Somewhere, among the writings of Marcus Aurelias, Seneca or Epictetus, there is a Stoic maxim that argues that the easier something is to do, the less meaningful and fulfilling it is for one’s personhood and soul. The Stoics, it seems, liked doing hard things. And in classical music, there is perhaps no instrument more difficult to master than the French horn (simply “the horn” among the classical intelligentsia), what with its perplexing embouchure placement and quixotic fingering positions. But, just as the inverse of the aforementioned maxim would posit that the more difficult something is to do, the more satisfying and efficacious the result, it is also a truism (or perhaps just my opinion) that a well-played French horn ranks among the most breathtaking sounds in all of music. A single listen to Clara et Robert Schumann – musique pour cor, a 2023 ATMA release featuring the exquisite horn stylings of Montreal-based musician and educator Louis-Philippe Marsolais, should illuminate why this is the case.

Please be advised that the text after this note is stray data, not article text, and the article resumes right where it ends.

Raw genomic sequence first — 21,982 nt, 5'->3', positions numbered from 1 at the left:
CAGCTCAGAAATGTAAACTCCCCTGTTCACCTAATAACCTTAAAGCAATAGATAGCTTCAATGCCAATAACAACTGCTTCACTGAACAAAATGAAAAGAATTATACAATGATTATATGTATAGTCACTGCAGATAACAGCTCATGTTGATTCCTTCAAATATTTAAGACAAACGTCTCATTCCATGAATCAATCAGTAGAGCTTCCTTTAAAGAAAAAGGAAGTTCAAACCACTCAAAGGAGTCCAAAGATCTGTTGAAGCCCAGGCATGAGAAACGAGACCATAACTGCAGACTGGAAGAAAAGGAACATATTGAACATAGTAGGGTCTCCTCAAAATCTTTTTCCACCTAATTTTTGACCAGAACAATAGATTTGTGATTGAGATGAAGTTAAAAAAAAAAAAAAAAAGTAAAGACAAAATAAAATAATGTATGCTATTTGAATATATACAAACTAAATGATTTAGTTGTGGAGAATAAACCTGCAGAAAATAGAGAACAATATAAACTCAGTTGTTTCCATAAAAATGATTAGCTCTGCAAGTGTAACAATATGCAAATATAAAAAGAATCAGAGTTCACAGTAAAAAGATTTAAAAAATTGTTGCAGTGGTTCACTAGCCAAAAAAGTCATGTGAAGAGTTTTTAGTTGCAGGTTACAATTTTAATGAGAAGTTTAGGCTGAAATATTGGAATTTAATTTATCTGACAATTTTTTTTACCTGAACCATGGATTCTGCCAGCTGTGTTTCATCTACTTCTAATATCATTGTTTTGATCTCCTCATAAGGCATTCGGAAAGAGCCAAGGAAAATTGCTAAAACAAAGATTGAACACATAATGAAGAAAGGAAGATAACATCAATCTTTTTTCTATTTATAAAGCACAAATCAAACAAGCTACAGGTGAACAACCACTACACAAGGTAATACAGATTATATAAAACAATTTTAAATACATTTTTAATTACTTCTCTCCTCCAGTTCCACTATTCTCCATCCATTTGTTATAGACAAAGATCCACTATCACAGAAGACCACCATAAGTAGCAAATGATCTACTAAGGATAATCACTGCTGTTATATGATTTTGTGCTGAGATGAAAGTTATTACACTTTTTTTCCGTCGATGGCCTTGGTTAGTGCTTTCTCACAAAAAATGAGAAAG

Evidencing an enveloping warm, round and inviting timbre on the brass instrument, Marsolais, joined by terrific pianists Philip Chiu and David Jalbert, as well as cellists Stéphane Tétreault and Cameron Crozman, foregrounds a thoughtful selection of chamber music composed by Clara and Robert Schumann, now placed into new and engaging musical contexts. Repertoire originally composed for a variety of instruments takes on an intimate sheen, sonic patina and mellow lustre when stated here on the horn, providing both the opportunity to feature the instrument more robustly as a principal solo voice, and continue the overdue and ongoing efforts taken to appropriately write Clara Schumann more prominently into the canon of classical compositions and composers.